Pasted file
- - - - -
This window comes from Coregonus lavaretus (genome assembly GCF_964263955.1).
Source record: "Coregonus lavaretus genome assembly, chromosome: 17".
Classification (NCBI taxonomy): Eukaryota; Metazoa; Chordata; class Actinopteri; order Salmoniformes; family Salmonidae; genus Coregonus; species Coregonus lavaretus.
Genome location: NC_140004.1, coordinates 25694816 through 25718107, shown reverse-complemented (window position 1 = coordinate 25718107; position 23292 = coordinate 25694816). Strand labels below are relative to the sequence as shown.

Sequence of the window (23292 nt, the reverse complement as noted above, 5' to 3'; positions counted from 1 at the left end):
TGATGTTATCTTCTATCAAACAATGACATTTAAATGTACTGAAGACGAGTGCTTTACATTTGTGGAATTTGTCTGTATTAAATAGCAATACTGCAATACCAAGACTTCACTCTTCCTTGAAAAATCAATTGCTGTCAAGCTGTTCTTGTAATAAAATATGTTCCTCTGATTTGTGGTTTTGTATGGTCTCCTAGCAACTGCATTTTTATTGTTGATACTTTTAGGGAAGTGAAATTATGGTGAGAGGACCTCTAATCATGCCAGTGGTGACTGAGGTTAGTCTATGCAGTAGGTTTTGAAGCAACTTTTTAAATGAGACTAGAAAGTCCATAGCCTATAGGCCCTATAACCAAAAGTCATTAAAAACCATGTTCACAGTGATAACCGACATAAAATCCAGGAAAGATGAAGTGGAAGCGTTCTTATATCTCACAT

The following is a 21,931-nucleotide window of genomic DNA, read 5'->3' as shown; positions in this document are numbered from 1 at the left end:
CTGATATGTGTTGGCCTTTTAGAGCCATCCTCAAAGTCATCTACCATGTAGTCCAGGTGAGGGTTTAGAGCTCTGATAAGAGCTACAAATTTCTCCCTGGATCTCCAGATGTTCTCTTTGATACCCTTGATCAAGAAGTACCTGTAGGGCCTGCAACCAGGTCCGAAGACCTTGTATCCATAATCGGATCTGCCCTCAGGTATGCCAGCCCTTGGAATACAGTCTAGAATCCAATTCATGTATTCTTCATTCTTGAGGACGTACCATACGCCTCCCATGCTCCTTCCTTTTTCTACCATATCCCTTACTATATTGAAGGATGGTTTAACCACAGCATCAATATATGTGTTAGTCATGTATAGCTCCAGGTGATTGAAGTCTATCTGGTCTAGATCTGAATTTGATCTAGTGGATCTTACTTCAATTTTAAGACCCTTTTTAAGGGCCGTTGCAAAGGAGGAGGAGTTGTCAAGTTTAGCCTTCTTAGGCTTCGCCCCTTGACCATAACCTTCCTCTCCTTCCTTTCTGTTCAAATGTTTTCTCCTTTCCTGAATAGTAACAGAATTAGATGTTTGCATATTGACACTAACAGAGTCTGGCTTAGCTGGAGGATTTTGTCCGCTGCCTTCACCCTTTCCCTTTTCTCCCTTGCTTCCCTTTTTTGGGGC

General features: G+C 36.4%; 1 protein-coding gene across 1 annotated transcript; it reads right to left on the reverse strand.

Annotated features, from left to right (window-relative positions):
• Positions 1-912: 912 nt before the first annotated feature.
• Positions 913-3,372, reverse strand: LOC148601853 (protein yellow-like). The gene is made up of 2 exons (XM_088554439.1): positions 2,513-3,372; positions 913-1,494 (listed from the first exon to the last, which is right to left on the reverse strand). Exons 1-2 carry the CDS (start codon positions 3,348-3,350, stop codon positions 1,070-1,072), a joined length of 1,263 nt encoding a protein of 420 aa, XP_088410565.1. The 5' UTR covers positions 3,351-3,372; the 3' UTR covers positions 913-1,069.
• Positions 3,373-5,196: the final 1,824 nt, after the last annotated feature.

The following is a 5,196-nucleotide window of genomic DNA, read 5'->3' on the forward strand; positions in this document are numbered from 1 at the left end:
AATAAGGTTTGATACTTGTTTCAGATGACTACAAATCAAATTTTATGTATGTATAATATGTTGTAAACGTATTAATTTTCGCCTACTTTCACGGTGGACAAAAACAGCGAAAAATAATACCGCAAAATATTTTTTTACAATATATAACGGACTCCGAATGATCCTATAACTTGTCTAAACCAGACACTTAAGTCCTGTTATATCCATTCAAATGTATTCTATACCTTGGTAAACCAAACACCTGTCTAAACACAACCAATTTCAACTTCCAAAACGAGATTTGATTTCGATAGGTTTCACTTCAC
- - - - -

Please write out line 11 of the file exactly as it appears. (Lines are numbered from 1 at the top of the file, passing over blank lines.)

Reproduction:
• Positions 1-912: 912 nt before the first annotated feature.